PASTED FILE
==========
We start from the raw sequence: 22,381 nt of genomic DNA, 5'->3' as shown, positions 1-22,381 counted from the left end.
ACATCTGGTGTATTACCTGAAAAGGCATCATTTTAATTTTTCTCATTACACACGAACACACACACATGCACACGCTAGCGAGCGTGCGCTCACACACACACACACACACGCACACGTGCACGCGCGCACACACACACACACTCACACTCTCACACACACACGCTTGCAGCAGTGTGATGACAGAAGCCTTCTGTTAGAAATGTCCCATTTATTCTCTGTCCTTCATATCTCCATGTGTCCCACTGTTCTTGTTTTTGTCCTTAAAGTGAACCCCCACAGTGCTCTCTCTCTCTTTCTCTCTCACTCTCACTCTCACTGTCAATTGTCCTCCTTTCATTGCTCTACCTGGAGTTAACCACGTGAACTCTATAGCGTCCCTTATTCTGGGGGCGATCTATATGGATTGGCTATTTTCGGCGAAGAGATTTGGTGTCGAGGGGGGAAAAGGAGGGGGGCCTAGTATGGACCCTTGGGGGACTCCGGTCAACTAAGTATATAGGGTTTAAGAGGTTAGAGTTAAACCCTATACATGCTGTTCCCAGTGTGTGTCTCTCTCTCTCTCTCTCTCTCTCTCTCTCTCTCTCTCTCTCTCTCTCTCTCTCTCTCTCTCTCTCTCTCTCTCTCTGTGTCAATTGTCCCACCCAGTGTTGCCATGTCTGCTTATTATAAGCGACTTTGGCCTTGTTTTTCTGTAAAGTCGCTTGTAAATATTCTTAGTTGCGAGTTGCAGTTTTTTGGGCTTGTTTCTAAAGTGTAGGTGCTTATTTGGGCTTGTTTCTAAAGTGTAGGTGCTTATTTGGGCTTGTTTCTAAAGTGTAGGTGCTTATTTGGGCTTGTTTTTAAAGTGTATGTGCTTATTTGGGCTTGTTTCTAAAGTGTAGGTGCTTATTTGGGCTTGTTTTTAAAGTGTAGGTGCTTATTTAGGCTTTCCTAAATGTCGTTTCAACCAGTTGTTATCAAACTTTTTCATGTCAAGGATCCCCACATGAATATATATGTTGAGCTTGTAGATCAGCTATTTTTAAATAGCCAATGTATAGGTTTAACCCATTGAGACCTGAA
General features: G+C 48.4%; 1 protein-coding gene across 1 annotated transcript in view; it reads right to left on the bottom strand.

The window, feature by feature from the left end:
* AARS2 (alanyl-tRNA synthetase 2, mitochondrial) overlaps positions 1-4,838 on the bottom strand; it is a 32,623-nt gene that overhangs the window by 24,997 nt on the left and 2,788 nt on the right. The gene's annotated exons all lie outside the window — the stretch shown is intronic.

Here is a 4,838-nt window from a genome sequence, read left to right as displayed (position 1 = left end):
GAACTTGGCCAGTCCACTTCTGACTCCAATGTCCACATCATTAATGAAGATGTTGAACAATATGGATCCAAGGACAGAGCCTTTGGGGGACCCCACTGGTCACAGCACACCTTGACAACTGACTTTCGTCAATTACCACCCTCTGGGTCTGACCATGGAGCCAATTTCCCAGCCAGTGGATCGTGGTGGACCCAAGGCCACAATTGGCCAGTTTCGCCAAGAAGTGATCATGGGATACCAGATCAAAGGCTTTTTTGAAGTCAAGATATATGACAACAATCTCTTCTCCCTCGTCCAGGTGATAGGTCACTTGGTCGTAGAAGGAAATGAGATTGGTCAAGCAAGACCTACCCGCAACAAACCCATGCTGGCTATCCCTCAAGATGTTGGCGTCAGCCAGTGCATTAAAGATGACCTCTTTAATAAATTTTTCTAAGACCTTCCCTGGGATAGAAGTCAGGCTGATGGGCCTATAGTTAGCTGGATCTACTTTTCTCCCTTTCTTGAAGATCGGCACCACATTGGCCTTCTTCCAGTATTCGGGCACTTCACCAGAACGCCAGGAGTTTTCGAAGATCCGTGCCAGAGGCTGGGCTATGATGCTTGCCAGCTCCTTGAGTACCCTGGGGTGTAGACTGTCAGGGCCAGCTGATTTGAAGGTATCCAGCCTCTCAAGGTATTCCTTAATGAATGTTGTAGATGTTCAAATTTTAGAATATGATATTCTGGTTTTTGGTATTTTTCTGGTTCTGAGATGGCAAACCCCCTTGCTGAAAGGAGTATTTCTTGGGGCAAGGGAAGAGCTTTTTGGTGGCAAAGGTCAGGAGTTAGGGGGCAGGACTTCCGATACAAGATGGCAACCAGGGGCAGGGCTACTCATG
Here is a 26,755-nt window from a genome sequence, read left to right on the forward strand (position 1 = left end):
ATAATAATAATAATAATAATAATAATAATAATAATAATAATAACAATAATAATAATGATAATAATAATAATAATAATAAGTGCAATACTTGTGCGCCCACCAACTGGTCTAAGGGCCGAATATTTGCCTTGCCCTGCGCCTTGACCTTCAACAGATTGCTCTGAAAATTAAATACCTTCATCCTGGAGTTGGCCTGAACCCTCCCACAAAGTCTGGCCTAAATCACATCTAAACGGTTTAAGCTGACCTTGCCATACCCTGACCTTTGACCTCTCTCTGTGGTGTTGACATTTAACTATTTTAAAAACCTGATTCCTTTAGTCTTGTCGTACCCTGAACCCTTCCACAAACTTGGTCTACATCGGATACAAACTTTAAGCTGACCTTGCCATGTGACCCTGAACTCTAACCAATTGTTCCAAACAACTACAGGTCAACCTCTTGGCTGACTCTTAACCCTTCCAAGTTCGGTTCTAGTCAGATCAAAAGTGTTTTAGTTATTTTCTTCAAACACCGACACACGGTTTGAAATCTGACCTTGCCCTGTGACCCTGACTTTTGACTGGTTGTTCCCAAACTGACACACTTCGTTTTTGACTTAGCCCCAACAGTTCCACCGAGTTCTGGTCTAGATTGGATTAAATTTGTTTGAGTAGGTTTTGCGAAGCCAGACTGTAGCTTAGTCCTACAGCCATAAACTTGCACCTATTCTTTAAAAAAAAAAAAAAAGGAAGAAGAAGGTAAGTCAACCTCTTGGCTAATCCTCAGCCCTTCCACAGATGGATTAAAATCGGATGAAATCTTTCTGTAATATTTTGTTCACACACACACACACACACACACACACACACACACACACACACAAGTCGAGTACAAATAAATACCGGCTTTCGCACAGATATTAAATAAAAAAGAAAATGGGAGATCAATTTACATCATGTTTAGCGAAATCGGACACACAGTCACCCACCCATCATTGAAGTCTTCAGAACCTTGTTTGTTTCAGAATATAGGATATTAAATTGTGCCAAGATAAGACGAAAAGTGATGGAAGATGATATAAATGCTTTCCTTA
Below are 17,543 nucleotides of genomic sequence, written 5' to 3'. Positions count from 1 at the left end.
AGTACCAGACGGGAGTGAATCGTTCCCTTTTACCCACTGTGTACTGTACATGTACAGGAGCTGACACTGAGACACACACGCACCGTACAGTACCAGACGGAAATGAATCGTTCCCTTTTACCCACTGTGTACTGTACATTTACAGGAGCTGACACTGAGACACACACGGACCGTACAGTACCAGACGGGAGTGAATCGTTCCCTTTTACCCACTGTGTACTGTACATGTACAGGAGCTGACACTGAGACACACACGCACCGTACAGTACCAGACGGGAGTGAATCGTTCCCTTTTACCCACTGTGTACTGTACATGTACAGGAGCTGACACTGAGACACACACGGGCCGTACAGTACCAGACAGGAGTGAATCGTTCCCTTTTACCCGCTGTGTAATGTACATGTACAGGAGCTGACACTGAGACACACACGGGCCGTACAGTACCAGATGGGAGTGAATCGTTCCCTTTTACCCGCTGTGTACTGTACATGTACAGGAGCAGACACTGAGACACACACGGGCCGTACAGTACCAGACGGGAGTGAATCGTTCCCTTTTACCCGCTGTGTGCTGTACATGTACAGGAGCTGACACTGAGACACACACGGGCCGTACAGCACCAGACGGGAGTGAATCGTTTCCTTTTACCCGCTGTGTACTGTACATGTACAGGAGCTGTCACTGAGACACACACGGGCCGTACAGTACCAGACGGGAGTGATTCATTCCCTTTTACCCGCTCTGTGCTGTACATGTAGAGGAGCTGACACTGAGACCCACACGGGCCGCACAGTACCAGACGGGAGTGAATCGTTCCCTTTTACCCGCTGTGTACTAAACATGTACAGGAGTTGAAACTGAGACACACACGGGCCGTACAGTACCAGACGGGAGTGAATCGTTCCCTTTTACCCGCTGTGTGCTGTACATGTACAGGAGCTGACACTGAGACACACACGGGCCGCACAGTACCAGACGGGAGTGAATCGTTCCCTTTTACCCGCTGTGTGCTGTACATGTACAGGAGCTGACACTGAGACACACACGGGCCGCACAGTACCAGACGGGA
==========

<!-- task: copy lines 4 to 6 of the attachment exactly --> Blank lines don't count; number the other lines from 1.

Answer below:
The window, feature by feature from the left end:
* AARS2 (alanyl-tRNA synthetase 2, mitochondrial) overlaps positions 1-4,838 on the bottom strand; it is a 32,623-nt gene that overhangs the window by 24,997 nt on the left and 2,788 nt on the right. The gene's annotated exons all lie outside the window — the stretch shown is intronic.

Here is a 4,838-nt window from a genome sequence, read left to right as displayed (position 1 = left end):